Failure to stop FGM is a 'national scandal', say MPs
The failure to tackle female genital mutilation (FGM) is a "national scandal" with as many as 170,000 victims in the UK, MPs have said.
Failures by ministers, police and other agencies have led to the "preventable mutilation of thousands of girls", the Home Affairs Committee said.
It blamed a "misplaced concern for cultural sensitivities" for inaction, and called for a national action plan.
The government said it was working to end "this terrible form of abuse".
The report called for greater anonymity for victims and protection orders to prevent girls from being taken abroad.
Female genital mutilation
- Includes "the partial or total removal of the female external genitalia or other injury to the female genital organs for non-medical reasons"
- Practised in 29 countries in Africa and some countries in Asia and the Middle East
- An estimated three million girls and women worldwide are at risk each year
- About 125 million victims estimated to be living with the consequences
- It is commonly carried out on young girls, often between infancy and the age of 15
- Often motivated by beliefs about what is considered proper sexual behaviour, to prepare a girl or woman for adulthood and marriage and to ensure "pure femininity"
- Dangers include severe bleeding, problems urinating, infections, infertility and increased risk of newborn deaths in childbirth
- In December 2012, the UN General Assembly approved a resolution calling for all member states to ban the practice
Source: World Health Organization
An estimated 65,000 girls under the age of 13 in the UK are at risk from FGM, the report said.
The practice has been illegal in Britain since 1985, but the first prosecutions - which are currently ongoing - were not until this year.
In France, however, "a large number of successful prosecutions has played a key role in discouraging the practice", the committee said.
The report said the police and Crown Prosecution Service had "historically been far too passive in their approach by waiting for survivors to come forward and report".
The MPs called for prosecutions to show the issue was being taken seriously in the UK and the implementation of a "comprehensive and fully-resourced" national action plan for dealing with it.
The record of healthcare professionals in referring cases to the authorities was described as "extremely poor". The committee said many in the education sector still needed to "overcome awkwardness" if they feared schoolgirls may be at risk, while the Association of Chief Police Officers had shown "a distinct lack of leadership", it said.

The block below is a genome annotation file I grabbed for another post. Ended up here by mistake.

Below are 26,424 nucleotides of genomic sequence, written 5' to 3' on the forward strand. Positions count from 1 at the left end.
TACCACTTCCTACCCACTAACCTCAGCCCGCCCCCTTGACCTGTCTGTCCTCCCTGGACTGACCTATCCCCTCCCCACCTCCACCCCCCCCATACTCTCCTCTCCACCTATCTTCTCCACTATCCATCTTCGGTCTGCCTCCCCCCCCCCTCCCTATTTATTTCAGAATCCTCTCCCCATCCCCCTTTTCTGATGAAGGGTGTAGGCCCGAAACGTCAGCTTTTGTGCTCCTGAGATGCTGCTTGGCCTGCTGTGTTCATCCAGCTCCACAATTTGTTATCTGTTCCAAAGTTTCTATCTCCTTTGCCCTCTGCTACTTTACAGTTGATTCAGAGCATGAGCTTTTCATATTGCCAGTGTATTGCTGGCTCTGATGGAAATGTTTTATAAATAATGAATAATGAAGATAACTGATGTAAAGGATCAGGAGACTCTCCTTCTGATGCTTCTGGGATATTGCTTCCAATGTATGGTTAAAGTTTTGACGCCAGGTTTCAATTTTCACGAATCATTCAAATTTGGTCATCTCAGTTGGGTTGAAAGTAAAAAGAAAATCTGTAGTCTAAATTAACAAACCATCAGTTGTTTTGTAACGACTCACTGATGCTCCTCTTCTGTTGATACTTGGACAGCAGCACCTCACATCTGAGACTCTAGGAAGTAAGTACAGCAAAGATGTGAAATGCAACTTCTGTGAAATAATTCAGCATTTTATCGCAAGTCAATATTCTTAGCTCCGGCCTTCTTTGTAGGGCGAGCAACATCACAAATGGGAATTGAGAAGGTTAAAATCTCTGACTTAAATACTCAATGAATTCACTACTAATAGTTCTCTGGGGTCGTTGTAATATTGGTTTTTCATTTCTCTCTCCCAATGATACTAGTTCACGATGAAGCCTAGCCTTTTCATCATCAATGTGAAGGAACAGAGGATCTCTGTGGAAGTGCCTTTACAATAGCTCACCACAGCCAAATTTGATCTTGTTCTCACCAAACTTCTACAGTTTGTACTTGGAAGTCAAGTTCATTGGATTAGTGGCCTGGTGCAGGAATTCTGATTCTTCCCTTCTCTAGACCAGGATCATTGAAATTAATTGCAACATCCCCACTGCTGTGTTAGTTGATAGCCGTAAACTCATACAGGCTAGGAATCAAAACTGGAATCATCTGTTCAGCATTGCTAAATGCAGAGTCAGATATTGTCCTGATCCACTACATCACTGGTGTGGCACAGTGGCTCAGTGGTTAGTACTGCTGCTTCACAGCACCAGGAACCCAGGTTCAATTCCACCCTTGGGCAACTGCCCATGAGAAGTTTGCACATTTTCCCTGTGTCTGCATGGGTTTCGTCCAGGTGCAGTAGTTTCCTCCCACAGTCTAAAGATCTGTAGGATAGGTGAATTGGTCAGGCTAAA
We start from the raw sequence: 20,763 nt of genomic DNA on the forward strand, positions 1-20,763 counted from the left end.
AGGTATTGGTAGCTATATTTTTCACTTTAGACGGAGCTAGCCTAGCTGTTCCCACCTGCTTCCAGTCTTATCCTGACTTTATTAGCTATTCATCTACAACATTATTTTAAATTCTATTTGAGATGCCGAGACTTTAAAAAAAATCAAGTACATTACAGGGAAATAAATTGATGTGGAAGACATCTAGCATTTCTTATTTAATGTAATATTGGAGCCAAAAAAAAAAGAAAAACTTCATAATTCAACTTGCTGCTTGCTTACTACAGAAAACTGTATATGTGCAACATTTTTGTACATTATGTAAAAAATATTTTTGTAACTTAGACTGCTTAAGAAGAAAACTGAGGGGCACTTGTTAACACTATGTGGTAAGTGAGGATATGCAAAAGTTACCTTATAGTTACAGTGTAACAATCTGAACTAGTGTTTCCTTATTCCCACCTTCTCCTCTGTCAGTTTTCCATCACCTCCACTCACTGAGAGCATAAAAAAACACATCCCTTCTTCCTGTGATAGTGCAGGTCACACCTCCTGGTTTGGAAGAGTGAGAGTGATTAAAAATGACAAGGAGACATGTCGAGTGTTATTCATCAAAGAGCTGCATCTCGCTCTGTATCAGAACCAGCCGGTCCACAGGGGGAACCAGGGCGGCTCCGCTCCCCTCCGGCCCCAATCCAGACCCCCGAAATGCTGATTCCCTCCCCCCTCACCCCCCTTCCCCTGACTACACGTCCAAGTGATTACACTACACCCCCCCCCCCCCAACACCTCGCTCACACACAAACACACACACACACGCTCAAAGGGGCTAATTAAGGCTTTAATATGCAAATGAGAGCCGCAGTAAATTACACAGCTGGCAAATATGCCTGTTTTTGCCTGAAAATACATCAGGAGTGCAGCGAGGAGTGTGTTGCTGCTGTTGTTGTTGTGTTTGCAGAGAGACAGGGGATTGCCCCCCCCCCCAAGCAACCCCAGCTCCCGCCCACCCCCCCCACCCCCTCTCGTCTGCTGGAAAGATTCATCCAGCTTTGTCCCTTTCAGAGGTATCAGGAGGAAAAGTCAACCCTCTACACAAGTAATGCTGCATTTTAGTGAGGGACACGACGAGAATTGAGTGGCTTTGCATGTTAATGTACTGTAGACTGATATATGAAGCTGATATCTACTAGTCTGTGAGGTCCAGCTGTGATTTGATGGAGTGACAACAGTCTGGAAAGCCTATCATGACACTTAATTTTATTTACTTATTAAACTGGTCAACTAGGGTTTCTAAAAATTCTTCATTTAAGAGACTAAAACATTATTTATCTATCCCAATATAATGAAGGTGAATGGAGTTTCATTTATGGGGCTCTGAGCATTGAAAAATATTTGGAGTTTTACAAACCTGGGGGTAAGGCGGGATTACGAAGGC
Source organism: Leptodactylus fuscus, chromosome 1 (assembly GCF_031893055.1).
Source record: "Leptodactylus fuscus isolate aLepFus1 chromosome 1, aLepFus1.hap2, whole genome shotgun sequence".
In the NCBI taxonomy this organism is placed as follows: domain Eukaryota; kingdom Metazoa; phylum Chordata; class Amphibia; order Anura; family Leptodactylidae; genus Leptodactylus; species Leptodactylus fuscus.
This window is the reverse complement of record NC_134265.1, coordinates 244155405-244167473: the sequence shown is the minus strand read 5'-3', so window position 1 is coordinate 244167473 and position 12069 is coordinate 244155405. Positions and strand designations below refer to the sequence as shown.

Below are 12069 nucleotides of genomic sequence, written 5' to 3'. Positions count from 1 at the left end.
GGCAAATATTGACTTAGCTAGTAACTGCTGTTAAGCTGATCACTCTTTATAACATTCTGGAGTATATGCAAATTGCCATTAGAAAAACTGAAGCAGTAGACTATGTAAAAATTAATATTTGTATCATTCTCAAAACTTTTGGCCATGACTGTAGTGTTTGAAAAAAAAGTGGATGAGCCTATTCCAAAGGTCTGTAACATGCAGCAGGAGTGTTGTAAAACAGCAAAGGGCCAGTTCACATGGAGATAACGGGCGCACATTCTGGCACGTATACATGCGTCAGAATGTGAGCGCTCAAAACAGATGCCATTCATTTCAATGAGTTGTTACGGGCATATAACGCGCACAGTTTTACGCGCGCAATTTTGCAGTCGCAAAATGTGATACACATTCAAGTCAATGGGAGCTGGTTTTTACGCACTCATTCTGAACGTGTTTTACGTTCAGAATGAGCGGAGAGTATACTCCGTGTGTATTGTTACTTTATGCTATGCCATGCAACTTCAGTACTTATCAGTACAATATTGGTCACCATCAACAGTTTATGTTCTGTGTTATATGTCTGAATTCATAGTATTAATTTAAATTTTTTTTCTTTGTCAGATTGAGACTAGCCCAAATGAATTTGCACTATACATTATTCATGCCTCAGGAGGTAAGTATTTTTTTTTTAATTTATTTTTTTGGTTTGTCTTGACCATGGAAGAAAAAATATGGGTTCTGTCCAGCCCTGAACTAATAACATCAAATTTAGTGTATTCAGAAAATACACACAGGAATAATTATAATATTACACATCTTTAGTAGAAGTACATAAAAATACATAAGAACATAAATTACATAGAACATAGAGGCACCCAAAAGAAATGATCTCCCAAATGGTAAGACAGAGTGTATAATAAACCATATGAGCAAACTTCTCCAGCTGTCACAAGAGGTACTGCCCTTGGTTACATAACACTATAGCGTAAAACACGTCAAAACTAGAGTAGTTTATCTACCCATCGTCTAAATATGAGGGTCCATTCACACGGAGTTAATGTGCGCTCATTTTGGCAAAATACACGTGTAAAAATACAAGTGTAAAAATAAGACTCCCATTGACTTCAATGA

Naomi Grimley, BBC News
MPs are the first to admit that FGM is an issue "surrounded in silence". Victims don't necessarily want to talk about what has happened to them and they might be even more reluctant to inform on parents.
One answer MPs have come up with is giving women the right to anonymity in court. This already exists for rape victims under the Sexual Offences Act 1992. The Home Affairs Committee says that law should be amended to cover women with FGM too.
Another suggestion from MPs is to make more use of protection orders whereby vulnerable girls are placed under the wing of the courts.
These are already in use for suspected cases of forced marriage - indeed 600 have been activated in that capacity. These might stop families taking girls overseas for illegal procedures as well as ensuring regular medical checks for the most "at risk" cases.
While anecdotal evidence suggested it was common for girls to be taken back to their country of origin during the school holidays to undergo the procedure, there was also evidence of FGM taking place in the UK, the report said.
Court protection orders - similar to the system used for suspected victims of forced marriage - were one of the committee's recommendations.
In line with practice in France, medical professionals should be able to make FGM assessments on girls thought to be at risk, the committee said.
If all else fails, the MPs called for it to be made an offence not to report child abuse.
Committee chairman Keith Vaz said: "FGM is an ongoing national scandal which is likely to have resulted in the preventable mutilation of thousands of girls to whom the state owed a duty of care.
"Successive governments, politicians, the police, health, education and social care sectors should all share responsibility for the failure in recent years to respond adequately to the growing prevalence of FGM in the UK. We need to act immediately.
"It is unacceptable that those with clear access to evidence of these crimes do nothing to help those at risk."
Crime prevention minister Norman Baker said the government was "already driving a step-change to end this extremely harmful and misguided practice".
"Earlier this year, ministers from across government signed a declaration to demonstrate their commitment to end this terrible form of abuse. We are working with religious and community leaders to forge a commitment to condemn FGM, and reaching out to communities to encourage them to seek help and advice and ultimately abandon the practice," he said.
He said the government was also working to protect foreign nationals in the UK who are taken overseas for FGM to be carried out.
Dr Comfort Momoh, a public health specialist at St Thomas's Hospital, in London, told BBC Radio 4's Today programme there was a "lack of training" and a "lack of awareness" around the issue among health professionals.
She said: "If our so-called professionals don't have the knowledge, if our so-called professionals don't know how to identify groups who might be at risk, how do we expect the community to report cases to us?"
Prime Minister David Cameron is to host the UK's first Girl Summit, aimed at ending FGM within a generation, this summer, he said.